SOT is dedicated to creating a safer and healthier world by advancing the science of toxicology.

Publications:

  • Faiola, C , Johansen, AM, Rybka, S, Nieber, A, Thomas, C, Bryner, S, Johnston, J, Engelhard, M, Nachimuthu, P and Owens, KS. Ultrafine particulate ferrous iron and anthracene associations with mitochondrial dysfunction, Aerosol Science and Technology, 45:1109-1122, 2011.
  • Thomas, C., Mackey, MM, Diaz, AA and Cox, DC. Hydroxyl radical is produced via the Fenton reaction in submitochondrial particles under oxidative stress: implications for diseases associated with iron accumulation.Redox Reports 14(3): 102-108, 2009.
  • Thomas C, Will Y, Schoenberg SL, Sanderlin D, and Reed DJ. Conjugative metabolism of 1,2-dibromoethane in mitochondria: disruption of oxidative phosphorylation and alkylation of mtDNA. Biochem Pharmacol 61:595-603, 2001.
  • Vissers, MC and Thomas, C. Hypochlorous acid disrupts the adhesive properties of subendothelial matrix. Free Radic Biol Med 23(3):401-411, 1997.
  • Thomas C, Carr AC, and Winterbourn CC. Free radical inactivation of rabbit muscle creatine kinase: catalysis by physiological and hydrolyzed ICRF-187 (ICRF-198) iron chelates. Free Radical Research 21: 387-397, 1994.
  • Thomas C, Vile GF, and Winterbourn CC. The hydrolysis product of ICRF-187 promotes iron-catalyzed hydroxyl radical production via the Fenton reaction.Biochem Pharmacol 45: 1967-1972, 1993.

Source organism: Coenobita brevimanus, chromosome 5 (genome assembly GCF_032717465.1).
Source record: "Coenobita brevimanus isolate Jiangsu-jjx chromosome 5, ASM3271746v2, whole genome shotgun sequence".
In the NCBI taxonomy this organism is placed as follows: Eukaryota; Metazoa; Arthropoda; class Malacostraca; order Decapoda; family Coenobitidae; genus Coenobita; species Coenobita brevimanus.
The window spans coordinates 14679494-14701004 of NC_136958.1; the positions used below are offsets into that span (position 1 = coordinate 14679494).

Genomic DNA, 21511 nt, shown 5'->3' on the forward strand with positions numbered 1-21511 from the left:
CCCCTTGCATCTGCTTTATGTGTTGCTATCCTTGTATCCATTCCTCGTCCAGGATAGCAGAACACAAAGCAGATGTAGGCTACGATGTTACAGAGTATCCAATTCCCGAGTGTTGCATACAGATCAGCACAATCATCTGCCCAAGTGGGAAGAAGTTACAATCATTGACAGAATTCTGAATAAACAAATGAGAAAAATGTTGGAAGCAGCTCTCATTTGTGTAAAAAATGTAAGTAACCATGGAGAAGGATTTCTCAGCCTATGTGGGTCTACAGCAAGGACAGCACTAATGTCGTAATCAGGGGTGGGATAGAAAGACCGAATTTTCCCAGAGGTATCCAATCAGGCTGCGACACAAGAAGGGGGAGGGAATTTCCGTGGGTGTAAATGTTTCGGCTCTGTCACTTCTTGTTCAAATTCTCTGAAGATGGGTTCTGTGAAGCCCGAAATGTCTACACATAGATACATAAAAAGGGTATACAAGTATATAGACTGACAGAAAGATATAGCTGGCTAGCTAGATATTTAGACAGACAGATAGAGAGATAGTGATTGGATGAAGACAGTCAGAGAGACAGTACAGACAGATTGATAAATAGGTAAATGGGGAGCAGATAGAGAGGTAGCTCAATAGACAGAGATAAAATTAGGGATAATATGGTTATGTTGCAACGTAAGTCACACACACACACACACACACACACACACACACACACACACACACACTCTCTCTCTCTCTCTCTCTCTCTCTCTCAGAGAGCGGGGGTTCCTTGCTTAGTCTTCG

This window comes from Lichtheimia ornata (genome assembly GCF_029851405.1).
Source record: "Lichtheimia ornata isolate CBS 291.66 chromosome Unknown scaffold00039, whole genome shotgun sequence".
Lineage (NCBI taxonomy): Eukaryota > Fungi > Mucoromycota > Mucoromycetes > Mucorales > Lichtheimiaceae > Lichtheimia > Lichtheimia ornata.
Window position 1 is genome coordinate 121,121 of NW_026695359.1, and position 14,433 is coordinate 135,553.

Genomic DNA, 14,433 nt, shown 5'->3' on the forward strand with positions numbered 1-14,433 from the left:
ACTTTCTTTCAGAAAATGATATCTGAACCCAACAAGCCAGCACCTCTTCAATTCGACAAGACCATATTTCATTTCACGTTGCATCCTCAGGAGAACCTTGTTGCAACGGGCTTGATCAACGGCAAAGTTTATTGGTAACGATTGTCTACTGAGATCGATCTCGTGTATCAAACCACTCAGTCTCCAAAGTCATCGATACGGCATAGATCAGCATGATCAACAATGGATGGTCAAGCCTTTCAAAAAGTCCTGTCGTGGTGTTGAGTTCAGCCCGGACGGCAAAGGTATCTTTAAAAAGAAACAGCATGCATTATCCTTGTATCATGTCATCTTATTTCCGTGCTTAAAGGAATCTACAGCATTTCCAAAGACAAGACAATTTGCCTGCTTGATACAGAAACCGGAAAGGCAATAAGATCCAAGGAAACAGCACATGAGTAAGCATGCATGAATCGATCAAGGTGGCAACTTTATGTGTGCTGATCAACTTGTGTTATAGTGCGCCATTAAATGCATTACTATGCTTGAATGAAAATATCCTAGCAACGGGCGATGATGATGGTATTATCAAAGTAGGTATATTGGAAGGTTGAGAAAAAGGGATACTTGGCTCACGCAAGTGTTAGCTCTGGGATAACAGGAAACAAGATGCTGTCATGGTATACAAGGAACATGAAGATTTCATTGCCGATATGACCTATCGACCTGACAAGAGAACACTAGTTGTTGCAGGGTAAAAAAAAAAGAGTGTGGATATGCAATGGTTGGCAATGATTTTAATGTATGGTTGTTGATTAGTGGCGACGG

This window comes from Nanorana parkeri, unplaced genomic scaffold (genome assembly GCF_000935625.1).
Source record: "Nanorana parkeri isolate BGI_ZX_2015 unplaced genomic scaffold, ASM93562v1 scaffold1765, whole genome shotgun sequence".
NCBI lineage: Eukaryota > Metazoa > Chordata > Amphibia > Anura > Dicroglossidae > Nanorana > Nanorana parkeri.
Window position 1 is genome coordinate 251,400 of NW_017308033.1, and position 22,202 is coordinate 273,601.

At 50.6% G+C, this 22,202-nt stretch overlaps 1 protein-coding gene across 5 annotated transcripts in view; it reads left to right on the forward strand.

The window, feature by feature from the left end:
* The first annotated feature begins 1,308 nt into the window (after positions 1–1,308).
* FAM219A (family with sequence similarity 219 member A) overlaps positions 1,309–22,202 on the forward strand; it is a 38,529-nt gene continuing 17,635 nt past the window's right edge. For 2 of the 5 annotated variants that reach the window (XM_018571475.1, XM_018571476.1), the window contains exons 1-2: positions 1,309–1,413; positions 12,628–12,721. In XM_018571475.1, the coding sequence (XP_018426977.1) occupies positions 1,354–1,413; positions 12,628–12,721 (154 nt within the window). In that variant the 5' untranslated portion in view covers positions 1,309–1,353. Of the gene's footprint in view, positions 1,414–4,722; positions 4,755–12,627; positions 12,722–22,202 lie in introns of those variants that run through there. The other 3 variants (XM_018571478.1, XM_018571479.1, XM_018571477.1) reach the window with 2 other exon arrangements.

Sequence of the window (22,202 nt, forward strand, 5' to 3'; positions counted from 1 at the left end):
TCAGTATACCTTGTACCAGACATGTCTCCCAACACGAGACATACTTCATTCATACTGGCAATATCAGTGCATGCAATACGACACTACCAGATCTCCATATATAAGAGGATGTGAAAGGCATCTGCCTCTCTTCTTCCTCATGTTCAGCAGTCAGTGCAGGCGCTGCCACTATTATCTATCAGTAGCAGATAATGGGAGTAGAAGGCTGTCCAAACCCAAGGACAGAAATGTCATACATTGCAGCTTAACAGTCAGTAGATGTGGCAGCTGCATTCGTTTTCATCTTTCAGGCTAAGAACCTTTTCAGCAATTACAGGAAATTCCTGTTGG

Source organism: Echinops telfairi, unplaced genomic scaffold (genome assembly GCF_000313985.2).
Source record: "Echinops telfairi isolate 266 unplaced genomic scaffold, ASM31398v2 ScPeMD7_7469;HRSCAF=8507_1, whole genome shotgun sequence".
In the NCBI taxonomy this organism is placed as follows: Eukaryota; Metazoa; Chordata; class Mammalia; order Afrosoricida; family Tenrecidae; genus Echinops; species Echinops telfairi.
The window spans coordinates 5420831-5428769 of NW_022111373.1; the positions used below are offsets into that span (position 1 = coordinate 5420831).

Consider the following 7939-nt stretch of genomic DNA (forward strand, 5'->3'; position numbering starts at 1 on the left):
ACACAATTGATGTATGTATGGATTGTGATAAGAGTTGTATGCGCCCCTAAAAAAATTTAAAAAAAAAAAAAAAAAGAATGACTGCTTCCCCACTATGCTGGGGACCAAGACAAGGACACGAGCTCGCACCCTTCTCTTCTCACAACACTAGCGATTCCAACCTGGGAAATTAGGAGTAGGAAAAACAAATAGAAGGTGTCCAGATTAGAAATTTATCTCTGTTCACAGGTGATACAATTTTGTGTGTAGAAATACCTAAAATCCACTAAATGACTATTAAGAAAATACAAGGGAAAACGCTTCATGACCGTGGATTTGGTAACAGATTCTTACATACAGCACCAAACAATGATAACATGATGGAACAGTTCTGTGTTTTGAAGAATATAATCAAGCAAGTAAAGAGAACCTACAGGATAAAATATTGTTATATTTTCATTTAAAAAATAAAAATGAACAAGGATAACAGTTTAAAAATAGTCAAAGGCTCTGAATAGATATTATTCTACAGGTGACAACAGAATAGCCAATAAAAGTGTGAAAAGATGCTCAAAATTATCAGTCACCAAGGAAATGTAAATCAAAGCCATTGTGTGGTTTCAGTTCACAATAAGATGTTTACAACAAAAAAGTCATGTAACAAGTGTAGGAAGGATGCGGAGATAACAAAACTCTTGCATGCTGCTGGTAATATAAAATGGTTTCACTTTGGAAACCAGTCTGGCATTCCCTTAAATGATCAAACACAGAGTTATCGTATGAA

• Elliott AE, Scheiber SA, Thomas C, and Pardini RS. Inhibition of glutathione reductase by flavonoids: a structure-activity study. Biochem Pharmacol 44: 1603-1608, 1992.
  • Thomas C and Pardini RS. Oxygen dependence of hypericin-induced phototoxicity to EMT6 mouse mammary carcinoma cells. Photochem Photobiol 55: 831-837, 1992.
  • Thomas C, MacGill RS*, Miller GC, and Pardini RS. Photoactivation of hypericin generates singlet oxygen in mitochondria and inhibits succinoxidase.Photochemistry Photobiology 55: 47-53, 1992.

Extramural Grant Funding:

  • PI, August 2011, Carin Thomas with Lucinda Carnell (PI, MultiPI proposal) and Mallela Magana. Research Supplement to Promote Diversity in Health-Related Research: High fat diet and deficient antioxidant status as contributing factors to mitochondrial dysfunction in C. elegans: implications for the onset of type 2 diabetes. $77,599, NIH supplement to promote diversity, NIDDK, Funded (2011-2013).